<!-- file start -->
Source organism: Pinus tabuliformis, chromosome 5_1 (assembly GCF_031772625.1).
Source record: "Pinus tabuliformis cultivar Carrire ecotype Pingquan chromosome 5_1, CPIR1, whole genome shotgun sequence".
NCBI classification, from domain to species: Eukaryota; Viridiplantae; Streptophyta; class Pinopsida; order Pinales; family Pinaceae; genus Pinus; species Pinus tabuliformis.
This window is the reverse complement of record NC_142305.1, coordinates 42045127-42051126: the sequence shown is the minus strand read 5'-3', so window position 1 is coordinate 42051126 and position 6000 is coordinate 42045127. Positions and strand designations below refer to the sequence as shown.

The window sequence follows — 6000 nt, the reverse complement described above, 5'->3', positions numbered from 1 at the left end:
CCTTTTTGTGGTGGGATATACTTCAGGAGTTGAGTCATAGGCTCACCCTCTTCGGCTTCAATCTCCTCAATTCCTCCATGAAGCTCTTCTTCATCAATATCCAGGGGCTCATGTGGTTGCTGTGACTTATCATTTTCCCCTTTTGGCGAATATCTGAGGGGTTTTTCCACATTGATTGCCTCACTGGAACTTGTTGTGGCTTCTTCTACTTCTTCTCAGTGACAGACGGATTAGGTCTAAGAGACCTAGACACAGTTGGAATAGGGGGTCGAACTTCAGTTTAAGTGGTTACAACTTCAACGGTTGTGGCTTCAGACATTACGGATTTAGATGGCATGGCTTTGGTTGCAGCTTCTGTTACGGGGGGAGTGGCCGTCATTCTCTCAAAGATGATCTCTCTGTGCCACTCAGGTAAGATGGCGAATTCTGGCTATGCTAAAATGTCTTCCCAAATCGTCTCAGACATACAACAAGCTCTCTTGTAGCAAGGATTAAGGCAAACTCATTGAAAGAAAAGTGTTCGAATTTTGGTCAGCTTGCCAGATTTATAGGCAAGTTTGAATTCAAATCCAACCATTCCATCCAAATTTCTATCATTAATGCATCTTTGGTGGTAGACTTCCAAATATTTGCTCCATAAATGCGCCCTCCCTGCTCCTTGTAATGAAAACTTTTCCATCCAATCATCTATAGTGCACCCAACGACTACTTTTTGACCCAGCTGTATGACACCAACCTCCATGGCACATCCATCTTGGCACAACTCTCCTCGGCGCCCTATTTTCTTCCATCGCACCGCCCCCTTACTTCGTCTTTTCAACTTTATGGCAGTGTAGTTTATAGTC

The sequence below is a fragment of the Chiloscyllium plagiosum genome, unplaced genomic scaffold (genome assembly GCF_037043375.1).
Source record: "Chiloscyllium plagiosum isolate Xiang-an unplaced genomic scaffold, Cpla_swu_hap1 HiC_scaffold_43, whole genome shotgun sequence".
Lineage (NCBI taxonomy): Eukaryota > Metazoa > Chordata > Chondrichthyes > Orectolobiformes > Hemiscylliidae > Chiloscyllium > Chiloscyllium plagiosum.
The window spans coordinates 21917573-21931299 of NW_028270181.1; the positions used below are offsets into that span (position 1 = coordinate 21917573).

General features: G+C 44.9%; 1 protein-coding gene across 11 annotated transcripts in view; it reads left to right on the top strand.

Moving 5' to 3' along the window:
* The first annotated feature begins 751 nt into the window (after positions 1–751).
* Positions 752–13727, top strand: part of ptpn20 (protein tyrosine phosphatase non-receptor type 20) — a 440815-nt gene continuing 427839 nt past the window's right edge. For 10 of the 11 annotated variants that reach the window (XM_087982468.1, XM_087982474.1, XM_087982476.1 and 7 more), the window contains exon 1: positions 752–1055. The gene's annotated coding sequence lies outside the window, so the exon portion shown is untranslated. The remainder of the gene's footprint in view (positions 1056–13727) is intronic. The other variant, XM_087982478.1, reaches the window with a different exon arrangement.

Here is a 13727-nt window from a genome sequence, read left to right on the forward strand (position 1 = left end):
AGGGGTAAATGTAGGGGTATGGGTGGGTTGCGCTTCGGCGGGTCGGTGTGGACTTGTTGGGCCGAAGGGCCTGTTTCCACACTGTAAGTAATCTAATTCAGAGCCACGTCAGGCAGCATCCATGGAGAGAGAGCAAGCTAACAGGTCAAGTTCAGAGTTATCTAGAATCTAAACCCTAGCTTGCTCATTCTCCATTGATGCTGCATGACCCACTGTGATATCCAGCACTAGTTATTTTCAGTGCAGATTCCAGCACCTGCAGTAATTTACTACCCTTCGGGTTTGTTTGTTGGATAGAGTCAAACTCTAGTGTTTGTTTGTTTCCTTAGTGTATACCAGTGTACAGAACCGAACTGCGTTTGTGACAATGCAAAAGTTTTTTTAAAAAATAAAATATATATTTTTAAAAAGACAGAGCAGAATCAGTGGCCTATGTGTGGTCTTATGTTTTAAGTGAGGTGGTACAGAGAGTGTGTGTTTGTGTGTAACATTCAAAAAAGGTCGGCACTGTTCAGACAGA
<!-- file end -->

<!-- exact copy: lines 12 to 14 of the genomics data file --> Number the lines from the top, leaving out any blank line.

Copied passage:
Moving 5' to 3' along the window:
* The first annotated feature begins 751 nt into the window (after positions 1–751).
* Positions 752–13727, top strand: part of ptpn20 (protein tyrosine phosphatase non-receptor type 20) — a 440815-nt gene continuing 427839 nt past the window's right edge. For 10 of the 11 annotated variants that reach the window (XM_087982468.1, XM_087982474.1, XM_087982476.1 and 7 more), the window contains exon 1: positions 752–1055. The gene's annotated coding sequence lies outside the window, so the exon portion shown is untranslated. The remainder of the gene's footprint in view (positions 1056–13727) is intronic. The other variant, XM_087982478.1, reaches the window with a different exon arrangement.